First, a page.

Deon Bakkes and the Stolen Horses is an eclectic group carving their own niche in the music industry. Stealing horses is a German idiom for romance and refers to the traditional gypsy lifestyle which relied upon the service of these steeds, hence their inevitable theft. This group is bringing a new light to Gypsy Jazz, incorporating the classic blend of European Gypsy melodies and 1930s swing, coupled with a modern attitude rooted in Hard Bop Jazz, Punk and Rock and Roll. The group formed in 2016 when Bakkes brought his love of Django Reinhardt style Gypsy Jazz into his own musical conception. They recorded their debut album called “Neither Here Nor There” in late 2016 which features a mix of original songs and re-ignited covers of jazz standards such as Duke Ellington’s “It Don’t Mean A Thing”. They have played live numerous times in Pretoria and Johannesburg, with appearances at the Mexican Tequila Festivals in 2016 and 2018, OppiKoppi 2017, Park Acoustics 2017 and 2018 to name a few. In 2018, they released their EP called “Thrice A Pair” which explored the new punk side of The Stolen Horses’ music.
“Barrelhouse Blip” is the latest single offered by Deon Bakkes and The Stolen Horses. The listener is immediately confronted with a guitar line that is absolutely reminiscent of Django Reinhardt, but with an unmistakable modern twist. The upbeat nature of this tune will have you in search of the nearest dance floor within moments, and the verses have a great punchy rhythmic quality to them. Several instruments such as the violin and saxophone are featured throughout this song as well. There are elements of jazz and swing, but with a tremendously modern take on them, resulting in a song that is truly unique and quite refreshing. This is a genre-defying and inspiring song to listen to, and we recommend you listen to “Barrelhouse Blip” today!
Listen to “Barrelhouse Blip” here and get to know more about Deon Bakkes below!
Thanks for catching up with us! First of all, how did you all meet and form this group?
Well it started with myself (Deon Bakkes) searching around for other musos who
could handle the virtuosic playing that comes with the gypsy jazz territory. I stumbled
upon Stephen and Raziela Kosterman (siblings) playing a small dinner show featuring
guitar and violin in Pretoria. I invited them to be stolen by my gypsy jazzpunk
sound. After that, we decided to add more to the mix with drums, saxophone,
trombone and eventually keys. And of course, we can’t forget the live addition of the
poi and hoop dancers!
Who would you say your collective artistic influences are?
We have a rather wide set of artistic influences seeing as the band is made up of a
widely diverse set of people. But to put it simply, our influences range from Django
Reinhardt and Angelo Debarre type gypsy jazz to Art Blakey and John Coltrane
Bebop, through GBH and Discharge punk, with some Motorhead and Venom for
taste! And obviously there’s a good helping of Gogol Bordello and Kultur Shock
gypsy punk influence!
What does your songwriting process look like? How do these songs all come together?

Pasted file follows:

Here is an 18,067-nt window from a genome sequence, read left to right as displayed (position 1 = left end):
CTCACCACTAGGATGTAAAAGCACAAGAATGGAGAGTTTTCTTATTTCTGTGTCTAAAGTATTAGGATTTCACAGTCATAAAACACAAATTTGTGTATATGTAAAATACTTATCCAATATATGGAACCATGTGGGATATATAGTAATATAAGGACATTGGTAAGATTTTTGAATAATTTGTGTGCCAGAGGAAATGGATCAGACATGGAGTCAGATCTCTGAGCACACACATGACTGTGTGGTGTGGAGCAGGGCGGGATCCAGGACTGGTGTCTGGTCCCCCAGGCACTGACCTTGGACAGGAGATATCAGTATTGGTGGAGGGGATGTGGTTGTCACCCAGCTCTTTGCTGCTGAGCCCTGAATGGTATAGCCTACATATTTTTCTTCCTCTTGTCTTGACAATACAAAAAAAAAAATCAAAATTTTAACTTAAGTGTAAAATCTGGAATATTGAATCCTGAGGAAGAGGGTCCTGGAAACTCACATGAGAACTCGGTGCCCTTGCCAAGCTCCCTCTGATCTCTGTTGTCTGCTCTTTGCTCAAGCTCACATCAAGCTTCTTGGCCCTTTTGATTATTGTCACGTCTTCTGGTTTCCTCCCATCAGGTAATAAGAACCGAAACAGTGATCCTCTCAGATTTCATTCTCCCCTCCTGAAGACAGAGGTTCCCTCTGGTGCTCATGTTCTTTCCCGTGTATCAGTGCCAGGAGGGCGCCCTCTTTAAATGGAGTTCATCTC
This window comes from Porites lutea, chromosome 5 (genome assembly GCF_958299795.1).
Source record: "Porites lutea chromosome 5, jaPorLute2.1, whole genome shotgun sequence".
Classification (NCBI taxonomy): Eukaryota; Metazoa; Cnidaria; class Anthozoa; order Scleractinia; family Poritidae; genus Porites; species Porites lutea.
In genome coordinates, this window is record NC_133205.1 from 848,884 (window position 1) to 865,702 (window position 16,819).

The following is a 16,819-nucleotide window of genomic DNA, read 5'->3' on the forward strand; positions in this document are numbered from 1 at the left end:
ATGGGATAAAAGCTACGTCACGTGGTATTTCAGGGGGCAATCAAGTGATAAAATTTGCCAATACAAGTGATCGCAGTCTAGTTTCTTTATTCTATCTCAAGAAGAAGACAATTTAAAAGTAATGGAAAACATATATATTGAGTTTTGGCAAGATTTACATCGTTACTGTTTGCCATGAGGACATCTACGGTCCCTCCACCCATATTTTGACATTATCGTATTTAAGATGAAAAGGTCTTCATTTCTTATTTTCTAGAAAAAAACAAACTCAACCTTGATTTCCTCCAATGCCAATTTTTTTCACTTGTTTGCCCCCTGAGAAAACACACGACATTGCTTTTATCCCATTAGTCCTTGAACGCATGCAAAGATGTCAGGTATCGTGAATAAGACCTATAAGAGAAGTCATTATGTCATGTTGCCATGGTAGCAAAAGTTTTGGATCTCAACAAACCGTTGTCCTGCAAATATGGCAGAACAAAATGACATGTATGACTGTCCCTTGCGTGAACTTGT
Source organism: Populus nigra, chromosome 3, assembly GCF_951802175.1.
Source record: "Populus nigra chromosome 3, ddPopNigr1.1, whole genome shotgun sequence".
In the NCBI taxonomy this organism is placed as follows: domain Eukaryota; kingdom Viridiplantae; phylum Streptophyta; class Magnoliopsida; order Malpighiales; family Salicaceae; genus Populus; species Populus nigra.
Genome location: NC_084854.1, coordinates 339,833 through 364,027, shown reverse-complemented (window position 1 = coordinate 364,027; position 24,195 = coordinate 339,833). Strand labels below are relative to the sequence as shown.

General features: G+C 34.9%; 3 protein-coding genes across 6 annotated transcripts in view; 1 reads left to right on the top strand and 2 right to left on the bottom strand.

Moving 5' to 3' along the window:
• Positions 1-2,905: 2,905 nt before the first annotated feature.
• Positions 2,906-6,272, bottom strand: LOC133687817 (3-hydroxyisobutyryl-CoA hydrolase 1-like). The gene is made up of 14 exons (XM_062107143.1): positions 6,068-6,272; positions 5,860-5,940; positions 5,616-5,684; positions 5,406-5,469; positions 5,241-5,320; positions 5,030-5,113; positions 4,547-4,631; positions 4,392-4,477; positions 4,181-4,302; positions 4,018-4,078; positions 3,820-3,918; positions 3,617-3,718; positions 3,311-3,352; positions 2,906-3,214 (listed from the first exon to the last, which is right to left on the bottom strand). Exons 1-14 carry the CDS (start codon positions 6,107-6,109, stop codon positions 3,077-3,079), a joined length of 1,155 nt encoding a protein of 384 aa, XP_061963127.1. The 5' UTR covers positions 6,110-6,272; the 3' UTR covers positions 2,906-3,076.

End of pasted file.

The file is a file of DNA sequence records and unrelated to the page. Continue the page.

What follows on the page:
Generally, I write the music and lyrics as a starting point and the other musicians
bring complements and riff ideas into the mix. I’m always coming up with chord riffs,
lyrics and melodies as little song primers (usually like 3 per week!). From time to
time, a good one pops up and sticks. Then I go ahead and flesh it out with a song
structure, lyrics or melodies where need-be and take the song to the band – that’s
where they add their magic to it. I like this approach because the songs are firstly
expressive of my own ideas, but then influence from everyone else takes it to that next
level where it really feels done.
Your music has so much to offer and incorporates so many genres. Did this always come naturally for you, or is it a conscious process?
I always had it in my mind to mix the virtuosity and ferociousness of the gypsy jazz
sound with my first love in music, punk and metal. I never really tried to mix these
consciously, because when I did, it sucked. But now it seems to have combined in a
more organic and unforced manner. Basically, the approach behind this music is to
have each musician express their own individuality in the sound. That means we
develop our sound from a rather diverse set of musicians that bring a wide array of
influences to the table. I think that by allowing each musician to explore the kind of
sound they personally love, makes for a unique mix that comes together just right
given enough pressure and time. Like coal and diamonds.
What can we hope to see from you in the future?
We have a mini-documentary coming out soon that will cover our Cape Gypsy
Injection Tour to the South African Coast and much of the last year in the Stolen
Horses. Beyond that, we plan to record another album by the end of this year, which
will be called “Pariayar Prayer”. This has me very excited because the music for that
album is a lot more mature, but still has a mean gypsy jazzpunk streak! Stay tuned all
you jazzpunk gypsies!
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